Court of Appeal laments systemic failures in family justice
9 September 2013
Re A (a child)  EWCA Civ 1104 – read judgment
Appellate judges are obliged to review systemic failings in the family justice system as a whole, not just the merits of the trial judge’s determination, particularly where the process has deprived the parties of their rights to procedural fairness under Articles 6 and 8. Whilst this particular appeal was not “a fitting vehicle to enable a root and branch appraisal of the procedural history of this protracted case”, McFarlane LJ has taken the opportunity to give full voice to the “profound feeling of failure” felt by Court on the part of the Family Justice system.
The law does its best in the triangulation of estranged parents and their children . But sometimes it does nothing more than concentrate an already toxic mixture of manipulation, mistrust and deception that seeps over the fragile construct of family life that has fallen apart at the start. As anyone involved with the family justice system would readily agree, the conduct of human relationships, particularly following the breakdown in the relationship between the parents of a child, are not readily conducive to organisation and dictat by court order; nor are they the responsibility of the courts or the judges. Nevertheless, as the Court of Appeal points out, “substantive” resources have been made available to courts and judges to discharge their responsibility in matters relating to children in a manner which affords paramount consideration to the welfare of those children “and to do so in a manner, within the limits of the court’s powers, which is likely to be effective as opposed to ineffective.”
This litigation concerning a fourteen year old girl and her parents has continued, almost without interruption, for the past twelve years. As McFarlane LJ observed, since 2006 alone there have been no fewer than eighty-two court orders. At least seven judges have been involved in the case at one stage or another and over ten CAFCASS officers have played a part, initially as report writers and, latterly, as M’s children’s guardian.
It is hardly surprising, in the light of this, that the first instance judge expressed his despair at the greatest shambles he’d seen in twenty four years in the family courts:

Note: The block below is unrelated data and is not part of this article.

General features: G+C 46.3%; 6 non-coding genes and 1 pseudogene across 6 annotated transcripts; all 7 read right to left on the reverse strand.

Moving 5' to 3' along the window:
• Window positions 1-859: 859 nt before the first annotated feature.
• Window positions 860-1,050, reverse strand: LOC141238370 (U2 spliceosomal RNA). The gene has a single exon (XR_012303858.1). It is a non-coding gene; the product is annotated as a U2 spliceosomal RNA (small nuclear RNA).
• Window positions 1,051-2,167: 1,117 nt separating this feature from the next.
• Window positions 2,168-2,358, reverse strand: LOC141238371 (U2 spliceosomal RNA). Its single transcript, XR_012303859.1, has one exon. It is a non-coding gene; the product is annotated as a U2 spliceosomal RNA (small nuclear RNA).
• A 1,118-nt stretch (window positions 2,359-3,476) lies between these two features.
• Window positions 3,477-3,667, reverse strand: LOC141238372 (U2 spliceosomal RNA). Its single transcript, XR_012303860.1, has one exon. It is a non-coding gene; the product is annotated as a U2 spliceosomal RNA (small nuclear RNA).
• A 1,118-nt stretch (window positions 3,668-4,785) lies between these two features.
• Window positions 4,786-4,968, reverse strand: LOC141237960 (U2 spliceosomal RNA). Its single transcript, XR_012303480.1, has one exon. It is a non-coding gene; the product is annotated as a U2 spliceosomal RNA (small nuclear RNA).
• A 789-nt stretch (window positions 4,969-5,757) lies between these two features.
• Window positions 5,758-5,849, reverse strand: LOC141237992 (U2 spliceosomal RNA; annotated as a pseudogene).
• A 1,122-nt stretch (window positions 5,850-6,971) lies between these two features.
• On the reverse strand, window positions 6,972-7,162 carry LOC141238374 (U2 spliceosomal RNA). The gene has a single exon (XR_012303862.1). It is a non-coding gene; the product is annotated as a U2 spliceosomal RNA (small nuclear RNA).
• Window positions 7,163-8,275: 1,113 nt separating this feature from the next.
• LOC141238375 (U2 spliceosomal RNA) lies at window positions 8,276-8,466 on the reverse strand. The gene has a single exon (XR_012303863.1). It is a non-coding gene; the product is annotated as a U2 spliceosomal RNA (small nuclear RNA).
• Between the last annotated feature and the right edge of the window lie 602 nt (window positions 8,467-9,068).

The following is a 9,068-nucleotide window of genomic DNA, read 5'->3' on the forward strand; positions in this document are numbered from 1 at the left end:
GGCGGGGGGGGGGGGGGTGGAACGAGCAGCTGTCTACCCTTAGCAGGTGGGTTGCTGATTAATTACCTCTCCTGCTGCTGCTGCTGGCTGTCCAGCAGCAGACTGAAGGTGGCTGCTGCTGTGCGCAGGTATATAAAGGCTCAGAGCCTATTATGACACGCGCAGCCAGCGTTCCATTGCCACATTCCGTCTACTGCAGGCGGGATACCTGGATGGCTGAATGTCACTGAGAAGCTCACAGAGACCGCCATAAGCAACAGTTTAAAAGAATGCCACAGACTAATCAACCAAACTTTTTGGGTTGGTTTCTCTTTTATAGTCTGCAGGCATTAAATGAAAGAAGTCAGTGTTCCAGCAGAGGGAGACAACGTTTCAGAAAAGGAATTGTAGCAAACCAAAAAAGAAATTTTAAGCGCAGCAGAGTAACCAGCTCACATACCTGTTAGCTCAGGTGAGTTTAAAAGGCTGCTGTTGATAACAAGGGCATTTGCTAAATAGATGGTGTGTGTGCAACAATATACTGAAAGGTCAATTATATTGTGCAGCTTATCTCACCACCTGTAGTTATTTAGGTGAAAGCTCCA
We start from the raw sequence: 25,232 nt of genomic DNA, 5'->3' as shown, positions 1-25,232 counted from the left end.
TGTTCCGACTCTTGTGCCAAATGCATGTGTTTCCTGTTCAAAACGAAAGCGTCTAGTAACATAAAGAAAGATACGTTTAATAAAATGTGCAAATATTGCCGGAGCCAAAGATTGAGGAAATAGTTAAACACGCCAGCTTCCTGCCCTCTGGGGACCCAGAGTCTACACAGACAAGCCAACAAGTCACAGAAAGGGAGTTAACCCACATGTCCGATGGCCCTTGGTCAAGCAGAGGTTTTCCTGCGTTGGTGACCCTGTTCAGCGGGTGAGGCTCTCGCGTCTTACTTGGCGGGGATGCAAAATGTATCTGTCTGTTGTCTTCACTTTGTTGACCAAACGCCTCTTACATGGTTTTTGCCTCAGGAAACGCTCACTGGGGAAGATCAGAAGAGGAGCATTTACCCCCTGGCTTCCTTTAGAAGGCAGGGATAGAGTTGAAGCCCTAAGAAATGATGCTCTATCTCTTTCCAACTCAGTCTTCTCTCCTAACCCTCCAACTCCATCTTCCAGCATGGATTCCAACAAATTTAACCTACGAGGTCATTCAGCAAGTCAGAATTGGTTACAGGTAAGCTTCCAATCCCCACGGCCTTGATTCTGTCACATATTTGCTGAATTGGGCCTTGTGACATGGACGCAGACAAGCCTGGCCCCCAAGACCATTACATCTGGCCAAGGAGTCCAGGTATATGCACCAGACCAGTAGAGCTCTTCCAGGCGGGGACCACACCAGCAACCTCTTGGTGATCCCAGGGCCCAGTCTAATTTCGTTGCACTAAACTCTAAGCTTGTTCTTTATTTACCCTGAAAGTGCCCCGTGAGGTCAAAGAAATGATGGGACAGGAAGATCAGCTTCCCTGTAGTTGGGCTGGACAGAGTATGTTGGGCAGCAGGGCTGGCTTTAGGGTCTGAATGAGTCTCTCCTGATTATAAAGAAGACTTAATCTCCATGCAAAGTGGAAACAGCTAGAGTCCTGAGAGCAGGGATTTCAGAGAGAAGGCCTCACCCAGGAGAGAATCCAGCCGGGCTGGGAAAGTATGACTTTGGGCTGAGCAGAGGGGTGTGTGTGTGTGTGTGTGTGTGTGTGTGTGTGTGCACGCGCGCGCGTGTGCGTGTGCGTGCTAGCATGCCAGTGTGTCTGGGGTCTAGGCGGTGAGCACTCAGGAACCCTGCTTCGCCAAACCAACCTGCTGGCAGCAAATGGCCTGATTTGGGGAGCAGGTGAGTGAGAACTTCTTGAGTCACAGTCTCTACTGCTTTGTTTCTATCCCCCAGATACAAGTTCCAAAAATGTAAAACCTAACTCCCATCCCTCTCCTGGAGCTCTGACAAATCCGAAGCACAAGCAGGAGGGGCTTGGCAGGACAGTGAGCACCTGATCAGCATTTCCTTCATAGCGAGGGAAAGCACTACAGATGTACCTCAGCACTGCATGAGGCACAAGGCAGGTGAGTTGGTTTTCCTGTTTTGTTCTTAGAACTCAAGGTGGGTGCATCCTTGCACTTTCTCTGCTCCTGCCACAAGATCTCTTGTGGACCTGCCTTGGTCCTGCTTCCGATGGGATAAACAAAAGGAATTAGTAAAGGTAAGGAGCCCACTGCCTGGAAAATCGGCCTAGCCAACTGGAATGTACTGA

I do not recall any case (even Public Law cases involving several children) which has taken so long or has left me with such a feeling of failure on the part of the Family Justice System.
This was an appeal by the father against HHJ Goldsack’s order in October last year that M should reside with her mother and there should be no for direct contact between M and her father. The judge made this order despite the “unimpeachable” character and behaviour of the father (now 60), on the basis that, in recent times, M had consistently stated her firm opposition to the continuation of the court process and any further attempts to establish direct contact to her father. At the age of thirteen years, M’s wishes should not be overridden.
That is why her views change and why it is invidious to suggest to M that they will play much part in the court’s decision making.
But nevertheless by the time the judge came to consider matters at the end of 2012, he felt a line needed to be drawn under the proceedings, and that the court must now “accept failure”.
In [a] small proportion of cases where nothing seems to work a court must be prepared to say that proceedings have become part of the problem and are likely to cause damage (or further damage) to the child concerned. This is such a case.
The power of the courts to make any order relating to the arrangements for residence and contact is based on Section 1 of the Children Act 1989, which makes the child’s welfare at all times the court’s paramount consideration. As the child gets older the extent to which their ‘wishes and feelings’ becomes a determinative factor increases. Where there is an intractable contact dispute, the authorities indicate that the court should be very reluctant to allow the implacable hostility of one parent to deter it from making a contact order where the child’s welfare otherwise requires it (Re J (A Minor) (Contact)  1 FLR 729). However, the stress engendered by the hostile parent usually leads to the court refusing contact anyway, with the consequence that the losing parent, usually the father, suffers an injustice. As Balcombe J observed in Re J,